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What is Diet Culture and How to Navigate a World Full of It?

Per anti-diet force of nature, Christy Harrison, MPH, RD, CEDRD, “Diet culture is a system of beliefs that:

  • Worships thinness and equates it to health and moral virtue, which means you can spend your whole life thinking you’re irreparably broken just because you don’t look like the impossibly thin “ideal.”

  • Promotes weight loss as a means of attaining higher status, which means you feel compelled to spend a massive amount of time, energy, and money trying to shrink your body, even though the research is very clear that almost no one can sustain intentional weight loss for more than a few years.

  • Demonizes certain ways of eating while elevating others, which means you’re forced to be hyper-vigilant about your eating, ashamed of making certain food choices, and distracted from your pleasure, your purpose, and your power.

  • Oppresses people who don't match up with its supposed picture of “health,” which disproportionately harms women, femmes, trans folks, people in larger bodies, people of color, and people with disabilities, damaging both their mental and physical health”.

If this feels like it sounds like you completely or even partially, I would invite you to be curious about it. A big part of coming away from diet culture and its influences asks of someone to be more neutral and compassionate towards themselves than might be typical. However the first step towards cultivating a belief system that shifts away from diet culture is that awareness. Some other helpful ways to shift away from diet culture or Reject the Diet Mentality as Principle #1 of Intuitive Eating is called, can be found in this blog post: Intuitive Eating Principles Summarized - #1 Reject the Diet Mentality.

But even after you feel as though you’ve embarked on this journey away from diet culture it’s typical to find it everywhere. TV shows, movies, magazines, advertisements, conversations with a parent, best friend, colleague, even a stranger on the street, just to name a few places where diet culture can sneak up. And this can feel daunting, exhausting and downright upsetting.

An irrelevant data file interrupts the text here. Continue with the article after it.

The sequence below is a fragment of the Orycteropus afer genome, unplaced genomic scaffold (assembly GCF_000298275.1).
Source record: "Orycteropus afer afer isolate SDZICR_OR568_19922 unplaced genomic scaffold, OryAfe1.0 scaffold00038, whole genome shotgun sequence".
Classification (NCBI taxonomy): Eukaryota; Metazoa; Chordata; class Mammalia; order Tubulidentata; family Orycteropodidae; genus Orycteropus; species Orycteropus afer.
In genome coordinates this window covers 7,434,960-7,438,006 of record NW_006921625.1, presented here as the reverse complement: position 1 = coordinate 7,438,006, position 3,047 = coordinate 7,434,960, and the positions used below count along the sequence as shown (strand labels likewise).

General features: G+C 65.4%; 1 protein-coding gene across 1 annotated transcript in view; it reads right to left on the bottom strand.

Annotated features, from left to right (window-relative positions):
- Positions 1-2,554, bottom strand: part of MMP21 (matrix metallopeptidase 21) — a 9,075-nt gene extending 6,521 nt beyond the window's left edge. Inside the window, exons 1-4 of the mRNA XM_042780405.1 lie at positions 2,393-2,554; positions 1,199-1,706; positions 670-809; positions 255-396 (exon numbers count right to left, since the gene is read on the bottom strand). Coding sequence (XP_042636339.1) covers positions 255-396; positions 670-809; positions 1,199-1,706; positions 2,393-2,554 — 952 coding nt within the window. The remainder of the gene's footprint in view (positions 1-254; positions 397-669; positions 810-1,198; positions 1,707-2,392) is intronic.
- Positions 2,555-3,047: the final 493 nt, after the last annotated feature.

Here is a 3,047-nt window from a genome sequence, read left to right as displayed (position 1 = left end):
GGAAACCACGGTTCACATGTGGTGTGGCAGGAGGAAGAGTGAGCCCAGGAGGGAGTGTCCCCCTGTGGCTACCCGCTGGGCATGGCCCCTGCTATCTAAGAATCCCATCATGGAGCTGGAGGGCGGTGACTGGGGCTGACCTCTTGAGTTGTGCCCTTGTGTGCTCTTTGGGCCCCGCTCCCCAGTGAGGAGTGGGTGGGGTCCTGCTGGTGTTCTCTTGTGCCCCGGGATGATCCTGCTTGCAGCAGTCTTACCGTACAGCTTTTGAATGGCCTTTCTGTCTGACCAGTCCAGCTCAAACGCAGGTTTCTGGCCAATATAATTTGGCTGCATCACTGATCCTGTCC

First, it’s important to validate all feelings throughout the process and normalize having multiple coexisting feelings at the same time. You can feel excited about your process to shed diet culture and be angry or sad for those around you who are still stuck. While all feelings are valid and normal, remember to hold grace and space for others wherever they may be in their process, just the same as you should do for yourself. And remember, the goal of coming away from diet culture is to also build up your own resiliency so things that might’ve previously felt triggering, upsetting, etc. don’t cause the same emotions or feelings. The stronger your own appreciation, understanding and therefore conviction is in the fact that diet culture ultimately only harms and never helps an individual, the less likely these things will bother you.

Setting boundaries is another very important and helpful part of this process. While you can hold compassion for someone wherever they may be in their own food and body image journey, you can decide that spending time with them is not helpful for your process. Boundaries are a clear way to communicate your expectations for someone and your relationship. A common example of this could sound like: when others begin to discuss diets, I will try to change the subject; if this is unsuccessful, I will remove myself from the conversation. More information on that topic can be found here: Shifting the Conversation Away from Diet Talk.

If you feel like you are in a place where you’d like to step away from diet culture, working with a trusted professional can ensure that you are getting the most support. Please visit the website if you’re interested in virtual nutrition counseling or speak with your insurance to find a provider in your network who can help.


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